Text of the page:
Alexandra Inman, PT, DPT

Alexandra worked as a pediatric physical therapist prior to leaving full-time clinical work to raise her daughter. Her clinical work has been primarily in the outpatient and daycare settings, working with children ages birth to 21 with a wide range of diagnoses. Alexandra is interested in health writing focused on the pediatric population, pre/postpartum care, parenting, and improving health literacy. 


Alexandra received her Bachelors of Psychology from Appalachian State University and her Doctorate of Physical Therapy (DPT) degree from Winston-Salem State University. She is currently licensed to practice in North Carolina.


In her free time, Alexandra can be found reading, writing, and hiking in the NC mountains with her family.

Alexandra Inman
Little girl covering her ears because of screaming and loud sounds at home.

Special Needs

Hyposensitivity vs Hypersensitivity: What’s the Difference?

Have you been told your child has sensory processing difficulties? Read on to learn the difference between hypersensitivity and hyposensitivity.

Brushing her hair hurts.

Special Needs

Tactile Defensiveness in Children: Strategies to Help

Concerned about your child’s strong reactions to being touched? Learn more about tactile defensiveness and how you can help your child manage their response to sensory information.

Happy child girl playing and jumping on couch at home.

Development, Parenting

Jumping for Kids: Activities, Toys & Milestones

Wondering if your child is on track with their jumping milestones? Learn the value of jumping and how you can help your child improve this foundational skill.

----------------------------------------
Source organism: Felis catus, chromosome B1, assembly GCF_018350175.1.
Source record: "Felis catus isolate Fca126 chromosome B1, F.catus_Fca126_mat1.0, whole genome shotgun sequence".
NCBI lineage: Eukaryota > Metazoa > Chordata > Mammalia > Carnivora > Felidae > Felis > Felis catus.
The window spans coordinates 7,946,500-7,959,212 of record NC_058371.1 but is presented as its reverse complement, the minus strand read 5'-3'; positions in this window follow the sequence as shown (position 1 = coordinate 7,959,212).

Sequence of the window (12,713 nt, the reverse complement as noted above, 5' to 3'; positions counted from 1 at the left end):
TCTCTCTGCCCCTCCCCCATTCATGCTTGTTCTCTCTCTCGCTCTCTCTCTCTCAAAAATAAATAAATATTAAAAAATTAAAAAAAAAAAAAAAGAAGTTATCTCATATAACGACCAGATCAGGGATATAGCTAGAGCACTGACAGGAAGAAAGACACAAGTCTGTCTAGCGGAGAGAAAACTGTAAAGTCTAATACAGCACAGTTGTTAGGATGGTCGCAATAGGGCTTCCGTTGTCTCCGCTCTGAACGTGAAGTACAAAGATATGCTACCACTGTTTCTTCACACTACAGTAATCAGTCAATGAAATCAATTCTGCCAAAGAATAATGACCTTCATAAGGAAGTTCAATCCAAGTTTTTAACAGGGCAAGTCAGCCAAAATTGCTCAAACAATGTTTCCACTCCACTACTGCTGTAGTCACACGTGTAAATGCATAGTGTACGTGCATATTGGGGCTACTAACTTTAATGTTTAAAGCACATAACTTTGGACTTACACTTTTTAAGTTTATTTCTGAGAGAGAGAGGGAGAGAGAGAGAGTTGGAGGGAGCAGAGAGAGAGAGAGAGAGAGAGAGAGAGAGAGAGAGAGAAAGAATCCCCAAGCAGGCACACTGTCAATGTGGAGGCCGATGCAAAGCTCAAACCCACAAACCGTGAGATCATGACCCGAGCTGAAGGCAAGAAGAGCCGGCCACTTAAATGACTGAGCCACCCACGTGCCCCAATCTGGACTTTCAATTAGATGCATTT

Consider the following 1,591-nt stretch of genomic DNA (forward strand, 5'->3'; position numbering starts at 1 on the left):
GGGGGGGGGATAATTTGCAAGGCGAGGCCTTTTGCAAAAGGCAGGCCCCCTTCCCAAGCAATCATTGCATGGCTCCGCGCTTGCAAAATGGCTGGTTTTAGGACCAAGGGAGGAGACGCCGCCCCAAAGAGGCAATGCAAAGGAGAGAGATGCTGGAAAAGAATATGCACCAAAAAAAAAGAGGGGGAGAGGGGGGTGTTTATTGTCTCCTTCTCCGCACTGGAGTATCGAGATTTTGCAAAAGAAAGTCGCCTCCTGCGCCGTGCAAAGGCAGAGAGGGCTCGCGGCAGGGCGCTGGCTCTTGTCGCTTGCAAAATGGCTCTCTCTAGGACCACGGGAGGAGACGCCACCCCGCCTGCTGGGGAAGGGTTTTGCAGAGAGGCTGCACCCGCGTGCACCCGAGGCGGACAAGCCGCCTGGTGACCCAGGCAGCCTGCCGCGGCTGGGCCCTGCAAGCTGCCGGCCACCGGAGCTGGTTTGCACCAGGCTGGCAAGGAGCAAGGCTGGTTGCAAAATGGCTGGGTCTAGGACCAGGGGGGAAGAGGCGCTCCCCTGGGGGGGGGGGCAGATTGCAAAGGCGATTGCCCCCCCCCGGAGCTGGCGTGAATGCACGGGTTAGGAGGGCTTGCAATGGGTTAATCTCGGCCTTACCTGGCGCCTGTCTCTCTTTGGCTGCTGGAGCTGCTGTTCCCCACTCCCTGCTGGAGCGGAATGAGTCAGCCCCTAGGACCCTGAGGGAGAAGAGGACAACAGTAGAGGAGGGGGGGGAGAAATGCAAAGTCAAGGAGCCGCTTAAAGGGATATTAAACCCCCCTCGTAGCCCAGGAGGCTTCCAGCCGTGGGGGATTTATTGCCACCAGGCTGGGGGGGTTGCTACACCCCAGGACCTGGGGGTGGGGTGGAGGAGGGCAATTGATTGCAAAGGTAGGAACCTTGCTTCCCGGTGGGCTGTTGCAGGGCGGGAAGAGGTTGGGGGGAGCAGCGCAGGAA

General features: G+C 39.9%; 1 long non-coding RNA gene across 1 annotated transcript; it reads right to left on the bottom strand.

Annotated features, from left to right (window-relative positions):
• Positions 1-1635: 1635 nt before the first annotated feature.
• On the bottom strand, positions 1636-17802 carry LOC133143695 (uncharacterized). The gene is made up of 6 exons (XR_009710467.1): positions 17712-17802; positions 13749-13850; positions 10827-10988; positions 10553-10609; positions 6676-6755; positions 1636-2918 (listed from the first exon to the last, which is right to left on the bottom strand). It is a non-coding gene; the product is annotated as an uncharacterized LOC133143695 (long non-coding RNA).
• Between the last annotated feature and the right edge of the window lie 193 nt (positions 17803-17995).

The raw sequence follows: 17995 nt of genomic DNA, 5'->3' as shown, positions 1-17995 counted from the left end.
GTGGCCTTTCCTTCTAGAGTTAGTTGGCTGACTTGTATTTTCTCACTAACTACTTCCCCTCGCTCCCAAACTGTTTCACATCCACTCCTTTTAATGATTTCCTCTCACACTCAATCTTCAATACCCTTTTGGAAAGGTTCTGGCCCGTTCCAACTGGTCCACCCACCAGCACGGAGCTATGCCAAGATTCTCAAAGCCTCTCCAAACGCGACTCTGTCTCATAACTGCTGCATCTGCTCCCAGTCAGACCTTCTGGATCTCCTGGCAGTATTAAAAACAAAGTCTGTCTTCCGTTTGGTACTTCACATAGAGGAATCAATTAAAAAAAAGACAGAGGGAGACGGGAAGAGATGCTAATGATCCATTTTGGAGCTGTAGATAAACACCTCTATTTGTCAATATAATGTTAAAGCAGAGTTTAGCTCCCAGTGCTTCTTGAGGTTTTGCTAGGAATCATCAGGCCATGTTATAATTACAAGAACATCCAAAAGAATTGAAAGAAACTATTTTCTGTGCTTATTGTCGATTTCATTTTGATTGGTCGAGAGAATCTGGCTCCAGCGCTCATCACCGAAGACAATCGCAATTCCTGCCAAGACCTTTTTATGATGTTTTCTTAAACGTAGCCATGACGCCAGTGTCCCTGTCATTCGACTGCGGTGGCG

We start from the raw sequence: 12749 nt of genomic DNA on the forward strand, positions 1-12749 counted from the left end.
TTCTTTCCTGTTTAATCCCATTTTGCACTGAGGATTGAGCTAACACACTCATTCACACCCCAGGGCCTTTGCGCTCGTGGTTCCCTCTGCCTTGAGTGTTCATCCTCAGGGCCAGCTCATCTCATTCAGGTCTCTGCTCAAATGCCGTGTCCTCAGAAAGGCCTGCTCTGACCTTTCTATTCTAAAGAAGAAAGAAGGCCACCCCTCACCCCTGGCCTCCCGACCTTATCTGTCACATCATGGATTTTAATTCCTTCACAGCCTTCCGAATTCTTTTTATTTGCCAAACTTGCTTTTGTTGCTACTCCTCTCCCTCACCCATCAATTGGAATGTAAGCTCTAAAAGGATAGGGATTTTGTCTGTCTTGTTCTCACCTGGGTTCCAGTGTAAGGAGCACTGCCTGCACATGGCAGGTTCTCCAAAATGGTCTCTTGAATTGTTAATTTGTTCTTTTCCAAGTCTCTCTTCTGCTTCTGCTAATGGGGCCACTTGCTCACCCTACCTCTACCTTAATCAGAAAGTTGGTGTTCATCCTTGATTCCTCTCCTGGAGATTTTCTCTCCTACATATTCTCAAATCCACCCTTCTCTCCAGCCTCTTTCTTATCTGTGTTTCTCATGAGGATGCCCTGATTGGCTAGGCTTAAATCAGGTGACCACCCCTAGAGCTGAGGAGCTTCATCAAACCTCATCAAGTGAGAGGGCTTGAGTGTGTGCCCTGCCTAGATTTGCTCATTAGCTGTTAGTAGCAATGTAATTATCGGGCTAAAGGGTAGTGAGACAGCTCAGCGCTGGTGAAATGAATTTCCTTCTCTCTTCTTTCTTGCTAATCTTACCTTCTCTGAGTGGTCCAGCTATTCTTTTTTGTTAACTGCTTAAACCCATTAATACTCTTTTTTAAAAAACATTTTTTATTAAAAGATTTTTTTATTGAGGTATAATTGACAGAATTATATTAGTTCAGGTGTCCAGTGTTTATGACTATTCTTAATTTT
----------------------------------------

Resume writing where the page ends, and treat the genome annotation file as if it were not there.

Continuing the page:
Group of happy sporty kids with female teacher training in modern dance studio, jumping together.


5 Motor Planning Activities for Skill Development

Is your child uncoordinated or slow to learn new motor skills? Discover how motor planning affects your child’s development and what you can do to improve it!

Cute kid with disability has musculoskeletal therapy by doing exercises in body fixing belts.

Special Needs

Habilitation vs Rehabilitation: What’s the Difference?

Habilitation and rehabilitation are services that often fall under the same umbrella. Curious to know how they differ? Read on below for more information!

Happy baby boy climbing the backyard stairs.


Gross Motor Milestones for Typically-Developing Children

Understanding gross motor milestones for typically-developing children can help to determine if your child’s development is on track.

Two Mothers Meeting For Play Date With Babies At Home In Loft Apartment.


11 Fine Motor Activity Ideas for Infants and Toddlers

Is your child struggling to play with toys and use small objects? Read on to learn about fine motor activities for your infant or toddler!

Physical therapist working with little girl in rehabilitation center.

Special Needs

Your Child’s First PT Evaluation: What to Expect

Preparing for your child’s first visit to a physical therapist? Find out what happens in an initial physical therapy evaluation!

Japanese girl playing with soccer ball.


Crossing the Midline Activities & Exercises for Your Child

The ability to cross our hands or feet over the midline of our bodies is important for many skills. Learn activities to help your child cross the midline with ease!

Group of kids stretching on colorful fitness mats.

Special Needs

10 Vestibular Input Activities and Toys

The vestibular system helps us to maintain postural control, balance, and coordination. Try these fun vestibular input activities and toys with your child!

Caregiver using a lift to place a child in a wheelchair.

Special Needs

What Is Adaptive Equipment… And How To Pay for It

Adaptive equipment and Durable Medical Equipment (DME) can increase your child’s independence and ease the physical burden on caregivers.

Happy little boy is practicing yoga on his balcony with a panoramic view of the big city.

Special Needs

11 Proprioceptive Input Activities and Toys

While proprioception is commonly addressed in physical and occupational therapy, there are a number of proprioceptive activities you can play with your child at home.